Fine Arts in Thailand: TVET Produces Skilled Goldsmiths
A sculpture of Thai Deva made by graduates of Kananapisek Royal Goldsmith College @UNESCO\S.Chaiyasook
The gold sculpture of Thai Deva decorated with gold jewelry and ornaments is a sophisticated piece of Thai fine arts that requires skills of an advanced craftsman to produce. Previously, only royal craftsmen had the opportunity to learn and work on these valuable handicrafts. With the opening of the Kanjanapisek Royal Goldsmith college, graduates of the four-year vocational education have proven that they could develop skills similar to that of royal goldsmith and produce masterpieces as well.
In ancient times, gold jewelry, ornaments and other gold decorative items were made mainly for the monarchical institution as only aristocrats and noblemen could afford to buy the raw materials (i.e. pure gold and precious stones) and to employ goldsmiths to work for them. Some of these old items are now being preserved as priceless antiques in royal museums at the Grand Palace with some being reproduced as souvenirs and export products from Thailand.
In response to the growing demand for skillful goldsmiths and jewelry craftsmen to work on conserving and promoting national arts and culture, the Kanjanapisek (Golden Jubilee) Royal Goldsmith College (KRGC) was established in 1995 at the Grand Palace, with support of Her Royal Highness Princess Sirinthorn, as a technical and vocational college under the Department of Vocational Education, Ministry of Education.
Following the success of KRGC, the KRGC Salaya Campus in Nakhon Pathom was established in 2002 with curricula for different levels (i.e. upper-secondary, post-secondary and undergraduate levels) for full-time students as well as part-time students in cooperation between public and private sectors.
Unlike the craftsmen in the past who had to learn by trial and error, taking many years if not their lifetime to become a skillful goldsmith, the students of KRGC can develop needed skills within a short period of school years by means of a well-designed curriculum and modern technology.
For example, in the four-year undergraduate programme, students study specialized subjects such as basic arts, Thai motif art, lapidary science, jewelry industry management; and get hands-on training in computerized jewelry design, jewelry fabricating, gemstones cutting and setting, metal welding and casting, etc. Before completing the course, they also have an opportunity to be an intern in a workplace and produce a masterpiece for their project realization.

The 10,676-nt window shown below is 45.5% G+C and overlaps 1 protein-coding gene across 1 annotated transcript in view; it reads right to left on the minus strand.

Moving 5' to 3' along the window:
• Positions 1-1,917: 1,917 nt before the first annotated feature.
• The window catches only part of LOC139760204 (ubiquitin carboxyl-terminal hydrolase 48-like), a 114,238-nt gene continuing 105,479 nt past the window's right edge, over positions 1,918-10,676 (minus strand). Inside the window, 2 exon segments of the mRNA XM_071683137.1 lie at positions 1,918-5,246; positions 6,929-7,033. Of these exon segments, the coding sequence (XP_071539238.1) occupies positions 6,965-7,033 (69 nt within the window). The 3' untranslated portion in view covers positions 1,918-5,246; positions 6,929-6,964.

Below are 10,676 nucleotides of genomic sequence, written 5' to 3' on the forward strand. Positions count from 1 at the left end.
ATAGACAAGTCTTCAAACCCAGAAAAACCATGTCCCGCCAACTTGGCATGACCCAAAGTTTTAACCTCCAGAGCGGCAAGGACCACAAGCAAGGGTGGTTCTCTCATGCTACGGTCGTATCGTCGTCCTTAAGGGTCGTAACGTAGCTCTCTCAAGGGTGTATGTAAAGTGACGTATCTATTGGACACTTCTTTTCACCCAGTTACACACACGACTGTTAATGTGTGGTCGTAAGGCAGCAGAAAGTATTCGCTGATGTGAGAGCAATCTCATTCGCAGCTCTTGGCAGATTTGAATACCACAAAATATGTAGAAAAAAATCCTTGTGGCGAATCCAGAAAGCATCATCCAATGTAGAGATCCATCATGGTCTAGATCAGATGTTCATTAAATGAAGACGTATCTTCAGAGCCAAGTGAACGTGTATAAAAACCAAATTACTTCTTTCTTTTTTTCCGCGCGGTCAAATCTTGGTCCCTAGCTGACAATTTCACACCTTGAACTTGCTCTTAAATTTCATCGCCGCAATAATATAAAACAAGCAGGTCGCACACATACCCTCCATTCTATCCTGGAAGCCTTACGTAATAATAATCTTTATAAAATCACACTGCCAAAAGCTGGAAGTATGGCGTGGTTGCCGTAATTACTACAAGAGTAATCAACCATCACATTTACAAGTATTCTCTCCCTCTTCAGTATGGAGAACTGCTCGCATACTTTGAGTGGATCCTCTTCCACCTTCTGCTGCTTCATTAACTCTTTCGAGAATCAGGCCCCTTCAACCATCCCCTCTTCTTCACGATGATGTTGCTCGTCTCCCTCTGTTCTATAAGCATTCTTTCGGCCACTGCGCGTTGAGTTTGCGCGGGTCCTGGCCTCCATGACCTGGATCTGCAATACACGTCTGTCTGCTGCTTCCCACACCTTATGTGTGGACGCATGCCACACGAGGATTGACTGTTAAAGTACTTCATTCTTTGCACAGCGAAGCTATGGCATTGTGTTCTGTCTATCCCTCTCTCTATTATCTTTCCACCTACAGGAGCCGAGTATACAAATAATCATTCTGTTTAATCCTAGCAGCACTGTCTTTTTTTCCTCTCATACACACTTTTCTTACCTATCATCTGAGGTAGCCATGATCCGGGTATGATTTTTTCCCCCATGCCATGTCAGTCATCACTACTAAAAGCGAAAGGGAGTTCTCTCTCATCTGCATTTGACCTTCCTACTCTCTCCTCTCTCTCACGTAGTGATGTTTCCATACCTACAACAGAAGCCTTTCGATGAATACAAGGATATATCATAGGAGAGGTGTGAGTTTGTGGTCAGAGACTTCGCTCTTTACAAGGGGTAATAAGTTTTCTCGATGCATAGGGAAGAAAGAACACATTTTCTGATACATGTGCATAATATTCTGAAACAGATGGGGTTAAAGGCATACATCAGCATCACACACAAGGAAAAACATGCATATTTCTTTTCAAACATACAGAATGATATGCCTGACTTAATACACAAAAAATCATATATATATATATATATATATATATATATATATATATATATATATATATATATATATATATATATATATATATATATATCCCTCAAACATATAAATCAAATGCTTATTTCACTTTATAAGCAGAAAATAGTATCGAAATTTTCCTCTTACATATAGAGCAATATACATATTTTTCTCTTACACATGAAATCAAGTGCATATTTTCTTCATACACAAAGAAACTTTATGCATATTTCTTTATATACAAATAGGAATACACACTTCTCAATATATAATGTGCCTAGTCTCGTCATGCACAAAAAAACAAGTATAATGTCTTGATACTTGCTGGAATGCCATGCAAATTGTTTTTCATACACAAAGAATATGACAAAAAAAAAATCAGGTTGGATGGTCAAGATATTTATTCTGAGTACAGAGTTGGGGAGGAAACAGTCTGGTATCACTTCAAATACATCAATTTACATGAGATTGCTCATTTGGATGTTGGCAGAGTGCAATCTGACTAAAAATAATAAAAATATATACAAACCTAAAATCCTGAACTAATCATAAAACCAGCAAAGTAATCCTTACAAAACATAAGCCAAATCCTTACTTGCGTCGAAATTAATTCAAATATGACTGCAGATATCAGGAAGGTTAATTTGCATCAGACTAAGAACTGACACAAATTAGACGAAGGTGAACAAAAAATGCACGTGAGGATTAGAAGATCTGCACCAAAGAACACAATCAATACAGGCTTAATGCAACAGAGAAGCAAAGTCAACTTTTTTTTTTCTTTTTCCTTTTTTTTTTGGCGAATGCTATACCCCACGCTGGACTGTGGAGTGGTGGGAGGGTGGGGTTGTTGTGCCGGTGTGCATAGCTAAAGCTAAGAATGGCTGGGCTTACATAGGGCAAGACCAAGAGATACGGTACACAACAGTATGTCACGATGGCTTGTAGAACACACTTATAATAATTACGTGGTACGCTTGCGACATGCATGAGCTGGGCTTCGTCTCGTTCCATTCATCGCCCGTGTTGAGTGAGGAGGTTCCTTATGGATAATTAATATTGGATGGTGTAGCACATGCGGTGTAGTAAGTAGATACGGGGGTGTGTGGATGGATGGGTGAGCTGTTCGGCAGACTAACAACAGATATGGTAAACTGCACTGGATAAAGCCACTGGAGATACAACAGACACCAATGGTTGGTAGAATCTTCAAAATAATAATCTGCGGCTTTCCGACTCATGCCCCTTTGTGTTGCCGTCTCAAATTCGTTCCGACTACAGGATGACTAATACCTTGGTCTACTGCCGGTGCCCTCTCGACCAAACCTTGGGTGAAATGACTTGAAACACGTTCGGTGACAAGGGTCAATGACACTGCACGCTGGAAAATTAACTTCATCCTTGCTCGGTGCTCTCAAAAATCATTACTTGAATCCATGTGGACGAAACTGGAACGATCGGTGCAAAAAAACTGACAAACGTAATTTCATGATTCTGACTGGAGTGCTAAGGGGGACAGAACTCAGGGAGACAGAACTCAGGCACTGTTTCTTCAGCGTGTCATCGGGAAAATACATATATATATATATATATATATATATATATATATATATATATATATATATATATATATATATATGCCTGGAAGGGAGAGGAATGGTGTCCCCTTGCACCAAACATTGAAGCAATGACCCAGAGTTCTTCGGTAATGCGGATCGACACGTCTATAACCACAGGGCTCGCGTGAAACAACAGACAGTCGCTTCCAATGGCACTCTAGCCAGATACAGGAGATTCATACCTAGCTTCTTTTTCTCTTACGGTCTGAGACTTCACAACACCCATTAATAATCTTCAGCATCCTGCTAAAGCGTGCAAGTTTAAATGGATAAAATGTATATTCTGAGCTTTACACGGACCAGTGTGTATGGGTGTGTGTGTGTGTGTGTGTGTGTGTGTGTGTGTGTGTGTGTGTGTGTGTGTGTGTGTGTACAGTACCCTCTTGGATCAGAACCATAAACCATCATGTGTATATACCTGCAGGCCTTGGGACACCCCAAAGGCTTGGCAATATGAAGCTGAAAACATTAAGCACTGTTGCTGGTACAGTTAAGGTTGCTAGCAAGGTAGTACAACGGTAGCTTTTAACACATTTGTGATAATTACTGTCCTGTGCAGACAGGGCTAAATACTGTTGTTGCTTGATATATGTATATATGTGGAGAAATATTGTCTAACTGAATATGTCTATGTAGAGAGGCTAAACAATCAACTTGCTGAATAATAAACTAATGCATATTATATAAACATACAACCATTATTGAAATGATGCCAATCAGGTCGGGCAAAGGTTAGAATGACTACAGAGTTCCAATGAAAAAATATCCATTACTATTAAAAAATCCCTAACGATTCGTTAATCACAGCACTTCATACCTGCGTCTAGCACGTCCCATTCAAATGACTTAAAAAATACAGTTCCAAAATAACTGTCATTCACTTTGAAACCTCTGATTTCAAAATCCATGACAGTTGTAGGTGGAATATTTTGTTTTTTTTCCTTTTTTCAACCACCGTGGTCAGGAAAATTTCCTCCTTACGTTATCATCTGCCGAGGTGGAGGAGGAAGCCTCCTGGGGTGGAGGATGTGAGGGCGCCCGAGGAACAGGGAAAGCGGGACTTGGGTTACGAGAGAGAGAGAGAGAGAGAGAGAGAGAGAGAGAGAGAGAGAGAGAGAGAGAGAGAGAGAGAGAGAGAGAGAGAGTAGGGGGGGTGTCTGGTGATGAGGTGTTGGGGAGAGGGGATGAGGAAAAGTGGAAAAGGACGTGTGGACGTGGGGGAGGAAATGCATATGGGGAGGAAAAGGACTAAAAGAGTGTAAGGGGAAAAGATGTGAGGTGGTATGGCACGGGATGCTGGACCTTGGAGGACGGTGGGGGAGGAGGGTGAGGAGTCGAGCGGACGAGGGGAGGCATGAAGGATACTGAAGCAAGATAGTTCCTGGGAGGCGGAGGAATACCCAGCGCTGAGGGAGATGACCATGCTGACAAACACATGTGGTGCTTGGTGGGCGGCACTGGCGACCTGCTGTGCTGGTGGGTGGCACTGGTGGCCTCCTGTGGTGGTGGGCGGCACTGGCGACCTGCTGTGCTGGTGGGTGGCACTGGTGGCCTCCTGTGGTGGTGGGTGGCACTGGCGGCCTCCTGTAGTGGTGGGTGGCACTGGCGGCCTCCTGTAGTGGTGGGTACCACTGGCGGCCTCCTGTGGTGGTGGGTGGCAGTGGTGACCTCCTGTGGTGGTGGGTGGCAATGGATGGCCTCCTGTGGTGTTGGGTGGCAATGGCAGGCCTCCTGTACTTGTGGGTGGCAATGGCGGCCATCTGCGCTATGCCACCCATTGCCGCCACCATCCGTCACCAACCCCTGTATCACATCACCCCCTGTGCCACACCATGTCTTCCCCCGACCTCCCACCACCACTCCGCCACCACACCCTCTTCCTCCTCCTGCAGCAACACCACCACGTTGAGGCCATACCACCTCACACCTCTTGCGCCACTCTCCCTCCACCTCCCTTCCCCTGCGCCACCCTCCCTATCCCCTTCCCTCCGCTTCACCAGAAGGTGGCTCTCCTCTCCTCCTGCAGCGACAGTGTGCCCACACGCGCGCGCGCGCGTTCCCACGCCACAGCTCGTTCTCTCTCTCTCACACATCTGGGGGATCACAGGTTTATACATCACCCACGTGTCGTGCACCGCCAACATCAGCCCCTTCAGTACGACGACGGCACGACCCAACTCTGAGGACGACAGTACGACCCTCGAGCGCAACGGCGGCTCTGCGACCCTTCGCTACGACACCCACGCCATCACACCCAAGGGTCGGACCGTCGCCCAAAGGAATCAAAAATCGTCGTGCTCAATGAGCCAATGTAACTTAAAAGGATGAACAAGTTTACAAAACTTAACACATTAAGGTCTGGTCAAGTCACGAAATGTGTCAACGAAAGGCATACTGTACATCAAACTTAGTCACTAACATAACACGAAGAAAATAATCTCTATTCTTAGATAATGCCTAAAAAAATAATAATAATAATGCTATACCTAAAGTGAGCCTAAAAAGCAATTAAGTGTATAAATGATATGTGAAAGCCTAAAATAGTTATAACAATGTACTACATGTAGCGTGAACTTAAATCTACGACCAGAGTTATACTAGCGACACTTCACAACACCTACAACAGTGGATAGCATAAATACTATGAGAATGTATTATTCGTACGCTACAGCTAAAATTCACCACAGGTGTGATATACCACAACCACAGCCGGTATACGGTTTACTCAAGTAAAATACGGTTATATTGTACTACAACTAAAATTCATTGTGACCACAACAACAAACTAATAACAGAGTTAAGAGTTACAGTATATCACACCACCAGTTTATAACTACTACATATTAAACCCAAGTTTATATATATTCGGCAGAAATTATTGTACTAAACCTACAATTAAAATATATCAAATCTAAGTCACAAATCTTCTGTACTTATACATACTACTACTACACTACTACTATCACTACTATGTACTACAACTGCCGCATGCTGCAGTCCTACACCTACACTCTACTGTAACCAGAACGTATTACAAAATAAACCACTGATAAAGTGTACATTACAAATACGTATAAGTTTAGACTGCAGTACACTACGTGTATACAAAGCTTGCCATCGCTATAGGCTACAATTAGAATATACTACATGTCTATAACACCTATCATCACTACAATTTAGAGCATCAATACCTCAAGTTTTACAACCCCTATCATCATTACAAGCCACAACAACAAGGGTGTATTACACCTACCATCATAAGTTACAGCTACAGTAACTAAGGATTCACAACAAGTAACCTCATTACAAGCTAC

On 29 May 2013, a UNESCO delegation including participants of Training Workshop on Education Policy Formulation and Monitoring visited KRGC, Salaya Campus. Ms. Nualanong Thumjaroen, the Director of the Campus, shared with the delegation her management experience in the College and expressed her satisfaction on the level of school-to-work integration as most of the graduates were employed right after they completed their study.
She also recalled difficult times when the costs of gold and gems were getting too expensive for the College to buy them for students' practice. KRGC had turned the crisis into opportunity by seeking cooperation with several gems and jewelry companies in order to develop special programmes that meet their needs for skilled manpower.
Selected students for this programme receive hands-on training and practice at the partner company in the course of their study at the College, during which students earn stipend. This programme has proven to be a win-win solution for the school, the students and the companies.
The experience of Kanjanapisek Royal Goldsmith College is one worth sharing. In developing technical and vocational education and training programmes that respond to the needs of employers and students, they also preserve and promote the rich tradition of Thai fine arts. With a suitable and relevant skills development in the arts, KRGC is preparing their students well for decent jobs as craftsmen and royal goldsmiths.
For more information, please contact Ratchakorn Kulsawet [r.kulsawet(at)unesco.org] at the Education Policy and Reform Unit.
credit by UNESCO